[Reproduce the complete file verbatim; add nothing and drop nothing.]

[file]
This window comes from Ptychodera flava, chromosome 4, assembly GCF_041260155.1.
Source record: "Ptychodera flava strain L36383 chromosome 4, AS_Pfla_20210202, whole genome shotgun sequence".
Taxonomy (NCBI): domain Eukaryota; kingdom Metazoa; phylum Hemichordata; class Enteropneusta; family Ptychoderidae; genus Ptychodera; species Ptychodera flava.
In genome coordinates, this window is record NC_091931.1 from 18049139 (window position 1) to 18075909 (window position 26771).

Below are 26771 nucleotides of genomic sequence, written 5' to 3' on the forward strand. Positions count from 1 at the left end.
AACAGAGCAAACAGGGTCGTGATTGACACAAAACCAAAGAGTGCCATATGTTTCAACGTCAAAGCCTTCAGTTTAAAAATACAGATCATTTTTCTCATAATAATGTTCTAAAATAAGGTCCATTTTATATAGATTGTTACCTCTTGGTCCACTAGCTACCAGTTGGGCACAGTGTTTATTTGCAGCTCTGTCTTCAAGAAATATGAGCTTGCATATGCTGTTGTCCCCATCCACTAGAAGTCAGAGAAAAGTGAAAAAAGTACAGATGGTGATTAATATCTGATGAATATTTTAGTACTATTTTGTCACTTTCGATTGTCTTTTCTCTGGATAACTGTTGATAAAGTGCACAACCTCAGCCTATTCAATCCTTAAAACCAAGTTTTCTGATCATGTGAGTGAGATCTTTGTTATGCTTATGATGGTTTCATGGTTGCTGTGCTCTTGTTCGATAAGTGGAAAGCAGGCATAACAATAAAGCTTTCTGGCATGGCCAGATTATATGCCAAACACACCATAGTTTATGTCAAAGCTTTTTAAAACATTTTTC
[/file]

This window comes from Ptychodera flava, chromosome 4, assembly GCF_041260155.1.
Source record: "Ptychodera flava strain L36383 chromosome 4, AS_Pfla_20210202, whole genome shotgun sequence".
Taxonomy (NCBI): domain Eukaryota; kingdom Metazoa; phylum Hemichordata; class Enteropneusta; family Ptychoderidae; genus Ptychodera; species Ptychodera flava.
In genome coordinates, this window is record NC_091931.1 from 18049139 (window position 1) to 18075909 (window position 26771).

Below are 26771 nucleotides of genomic sequence, written 5' to 3' on the forward strand. Positions count from 1 at the left end.
AACAGAGCAAACAGGGTCGTGATTGACACAAAACCAAAGAGTGCCATATGTTTCAACGTCAAAGCCTTCAGTTTAAAAATACAGATCATTTTTCTCATAATAATGTTCTAAAATAAGGTCCATTTTATATAGATTGTTACCTCTTGGTCCACTAGCTACCAGTTGGGCACAGTGTTTATTTGCAGCTCTGTCTTCAAGAAATATGAGCTTGCATATGCTGTTGTCCCCATCCACTAGAAGTCAGAGAAAAGTGAAAAAAGTACAGATGGTGATTAATATCTGATGAATATTTTAGTACTATTTTGTCACTTTCGATTGTCTTTTCTCTGGATAACTGTTGATAAAGTGCACAACCTCAGCCTATTCAATCCTTAAAACCAAGTTTTCTGATCATGTGAGTGAGATCTTTGTTATGCTTATGATGGTTTCATGGTTGCTGTGCTCTTGTTCGATAAGTGGAAAGCAGGCATAACAATAAAGCTTTCTGGCATGGCCAGATTATATGCCAAACACACCATAGTTTATGTCAAAGCTTTTTAAAACATTTTTC